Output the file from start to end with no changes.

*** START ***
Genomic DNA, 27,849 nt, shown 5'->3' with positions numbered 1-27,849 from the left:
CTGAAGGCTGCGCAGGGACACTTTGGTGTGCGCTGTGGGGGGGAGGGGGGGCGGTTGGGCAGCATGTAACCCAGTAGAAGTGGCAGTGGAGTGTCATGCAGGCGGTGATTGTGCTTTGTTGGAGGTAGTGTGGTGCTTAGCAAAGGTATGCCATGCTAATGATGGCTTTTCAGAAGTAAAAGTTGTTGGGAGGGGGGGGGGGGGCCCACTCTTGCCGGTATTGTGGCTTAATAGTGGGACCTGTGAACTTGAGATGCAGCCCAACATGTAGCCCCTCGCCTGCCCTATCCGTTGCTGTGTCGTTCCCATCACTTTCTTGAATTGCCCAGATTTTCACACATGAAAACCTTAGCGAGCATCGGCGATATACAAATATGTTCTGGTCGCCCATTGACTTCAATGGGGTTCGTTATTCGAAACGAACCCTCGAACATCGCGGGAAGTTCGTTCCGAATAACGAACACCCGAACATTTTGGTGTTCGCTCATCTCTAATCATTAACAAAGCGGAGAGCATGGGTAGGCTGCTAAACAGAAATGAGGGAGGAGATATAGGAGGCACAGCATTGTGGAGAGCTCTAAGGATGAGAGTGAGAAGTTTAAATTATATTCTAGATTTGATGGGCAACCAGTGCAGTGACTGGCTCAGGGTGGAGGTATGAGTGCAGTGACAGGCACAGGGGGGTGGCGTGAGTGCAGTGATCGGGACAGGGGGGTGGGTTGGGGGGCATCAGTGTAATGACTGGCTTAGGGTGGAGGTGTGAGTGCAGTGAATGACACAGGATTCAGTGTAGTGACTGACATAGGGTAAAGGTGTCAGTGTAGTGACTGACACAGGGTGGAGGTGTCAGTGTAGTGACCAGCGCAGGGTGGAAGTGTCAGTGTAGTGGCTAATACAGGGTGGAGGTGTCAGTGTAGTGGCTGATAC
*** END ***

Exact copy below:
Genomic DNA, 27,849 nt, shown 5'->3' with positions numbered 1-27,849 from the left:
CTGAAGGCTGCGCAGGGACACTTTGGTGTGCGCTGTGGGGGGGAGGGGGGGCGGTTGGGCAGCATGTAACCCAGTAGAAGTGGCAGTGGAGTGTCATGCAGGCGGTGATTGTGCTTTGTTGGAGGTAGTGTGGTGCTTAGCAAAGGTATGCCATGCTAATGATGGCTTTTCAGAAGTAAAAGTTGTTGGGAGGGGGGGGGGGGGCCCACTCTTGCCGGTATTGTGGCTTAATAGTGGGACCTGTGAACTTGAGATGCAGCCCAACATGTAGCCCCTCGCCTGCCCTATCCGTTGCTGTGTCGTTCCCATCACTTTCTTGAATTGCCCAGATTTTCACACATGAAAACCTTAGCGAGCATCGGCGATATACAAATATGTTCTGGTCGCCCATTGACTTCAATGGGGTTCGTTATTCGAAACGAACCCTCGAACATCGCGGGAAGTTCGTTCCGAATAACGAACACCCGAACATTTTGGTGTTCGCTCATCTCTAATCATTAACAAAGCGGAGAGCATGGGTAGGCTGCTAAACAGAAATGAGGGAGGAGATATAGGAGGCACAGCATTGTGGAGAGCTCTAAGGATGAGAGTGAGAAGTTTAAATTATATTCTAGATTTGATGGGCAACCAGTGCAGTGACTGGCTCAGGGTGGAGGTATGAGTGCAGTGACAGGCACAGGGGGGTGGCGTGAGTGCAGTGATCGGGACAGGGGGGTGGGTTGGGGGGCATCAGTGTAATGACTGGCTTAGGGTGGAGGTGTGAGTGCAGTGAATGACACAGGATTCAGTGTAGTGACTGACATAGGGTAAAGGTGTCAGTGTAGTGACTGACACAGGGTGGAGGTGTCAGTGTAGTGACCAGCGCAGGGTGGAAGTGTCAGTGTAGTGGCTAATACAGGGTGGAGGTGTCAGTGTAGTGGCTGATAC